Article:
"By restoring the presumption of disclosure that is at the heart of the Freedom of Information Act, we are making a critical change that will restore the public’s ability to access information in a timely manner ... The American people have the right to information about their government’s activities, and these new guidelines will ensure they are able to obtain that information under principles of openness and transparency."
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So, the Editor contacted his U.S. Senator, Dick Durbin and asked for assistance. In a letter to Senator Dick Durbin, dated August 22, 2016, Executive Officer William N. Taylor II, explained that the Office of the Pardon Attorney (OPA) was just too busy for FOIA stuff. He said the OPA "has been unable to process many FOIA requests" or even so much as "respond" - at all - to "non-case related correspondence of any kind." Taylor condescendingly noted that he can "appreciate" an "inquiry" here and there, and the "desire for information." But he insisted that it was simply "impossible at this time" to respond to such requests. Mr. Taylor anticipated that, "at the end of the Administration," the Office of the Pardon Attorney will "once again begin processing pending FOIA requests."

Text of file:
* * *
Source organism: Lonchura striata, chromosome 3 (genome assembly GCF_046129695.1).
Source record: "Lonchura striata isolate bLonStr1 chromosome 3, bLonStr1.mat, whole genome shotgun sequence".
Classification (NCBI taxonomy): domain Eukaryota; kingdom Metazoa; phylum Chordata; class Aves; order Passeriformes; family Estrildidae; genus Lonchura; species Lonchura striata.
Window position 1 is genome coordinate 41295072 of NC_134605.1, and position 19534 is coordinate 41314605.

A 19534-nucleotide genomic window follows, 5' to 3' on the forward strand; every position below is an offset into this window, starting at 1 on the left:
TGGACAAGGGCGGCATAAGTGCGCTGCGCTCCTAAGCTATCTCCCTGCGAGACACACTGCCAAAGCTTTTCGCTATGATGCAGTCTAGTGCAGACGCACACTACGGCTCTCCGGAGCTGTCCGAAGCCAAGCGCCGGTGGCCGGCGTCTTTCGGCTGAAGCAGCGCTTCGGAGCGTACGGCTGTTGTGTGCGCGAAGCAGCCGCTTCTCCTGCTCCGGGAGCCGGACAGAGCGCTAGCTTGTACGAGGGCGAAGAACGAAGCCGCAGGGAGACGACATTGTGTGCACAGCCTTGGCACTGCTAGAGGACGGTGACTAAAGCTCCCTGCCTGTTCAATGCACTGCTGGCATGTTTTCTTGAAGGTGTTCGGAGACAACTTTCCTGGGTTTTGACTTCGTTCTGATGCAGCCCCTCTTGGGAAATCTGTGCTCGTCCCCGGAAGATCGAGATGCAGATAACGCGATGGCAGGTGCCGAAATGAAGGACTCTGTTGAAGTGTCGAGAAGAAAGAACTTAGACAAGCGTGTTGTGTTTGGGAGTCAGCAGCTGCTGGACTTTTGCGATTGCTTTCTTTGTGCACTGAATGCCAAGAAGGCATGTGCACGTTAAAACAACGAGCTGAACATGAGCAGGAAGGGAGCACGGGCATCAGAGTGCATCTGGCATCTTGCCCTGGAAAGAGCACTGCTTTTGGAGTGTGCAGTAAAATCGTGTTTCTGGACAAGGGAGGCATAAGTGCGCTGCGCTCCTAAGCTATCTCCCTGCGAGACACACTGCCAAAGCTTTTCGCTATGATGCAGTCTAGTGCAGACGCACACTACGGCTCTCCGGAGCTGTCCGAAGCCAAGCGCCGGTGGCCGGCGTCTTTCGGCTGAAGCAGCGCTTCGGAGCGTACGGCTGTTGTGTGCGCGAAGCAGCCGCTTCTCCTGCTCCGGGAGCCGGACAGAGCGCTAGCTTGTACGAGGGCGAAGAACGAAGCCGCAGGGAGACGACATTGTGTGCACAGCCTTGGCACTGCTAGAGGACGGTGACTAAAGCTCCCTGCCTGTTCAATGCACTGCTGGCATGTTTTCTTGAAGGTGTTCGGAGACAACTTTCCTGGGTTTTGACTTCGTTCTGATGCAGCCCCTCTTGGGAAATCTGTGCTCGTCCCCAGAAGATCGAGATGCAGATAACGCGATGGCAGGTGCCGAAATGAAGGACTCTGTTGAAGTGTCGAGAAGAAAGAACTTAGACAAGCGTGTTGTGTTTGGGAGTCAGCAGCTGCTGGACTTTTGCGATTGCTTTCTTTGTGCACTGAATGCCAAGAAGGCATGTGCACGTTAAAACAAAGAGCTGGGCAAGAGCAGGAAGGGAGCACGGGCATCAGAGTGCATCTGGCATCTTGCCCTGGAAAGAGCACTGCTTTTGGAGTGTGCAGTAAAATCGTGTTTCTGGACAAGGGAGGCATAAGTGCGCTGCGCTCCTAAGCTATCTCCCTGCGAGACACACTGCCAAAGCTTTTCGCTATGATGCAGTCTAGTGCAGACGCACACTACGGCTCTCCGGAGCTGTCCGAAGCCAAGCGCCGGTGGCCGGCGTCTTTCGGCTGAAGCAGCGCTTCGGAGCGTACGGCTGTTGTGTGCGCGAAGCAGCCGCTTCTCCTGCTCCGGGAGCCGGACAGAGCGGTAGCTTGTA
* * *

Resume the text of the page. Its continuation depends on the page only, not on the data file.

Yes, he actually wrote that!
This past Thursday, Mr. Taylor contacted the Editor directly, via email, and announced the Office of the Pardon Attorney had actually used tax payer dollars to create a new "electronic case management system" that is such an improvement on 80s technology that information once easily accessible is now buried in the "system" and it "would be quite an expensive undertaking" if not futuristic "custom" development to fulfill FOIA requests that used to take 1-2 weeks at most to receive, acknowledge and fulfill. Moving those mountains is just not "something [Taylor] would be able to approve at this time."
That's progress! Is it no wonder that OPA has a problem obtaining funding.
greatest last-minute clemency surge in history, the OPA is, now, very much, not operating under a presumption of disclosure.
Never thought we would say it ... but ... we sure miss Eric Holder ... George W. Bush ... and the old Barack Obama, for that matter! This awkward policy change must be part of the mysterious "revamp" we all heard about years back. We thought our right to records (including electronic records) was determined by the FOIA, not whether OPA “approves” of making info public.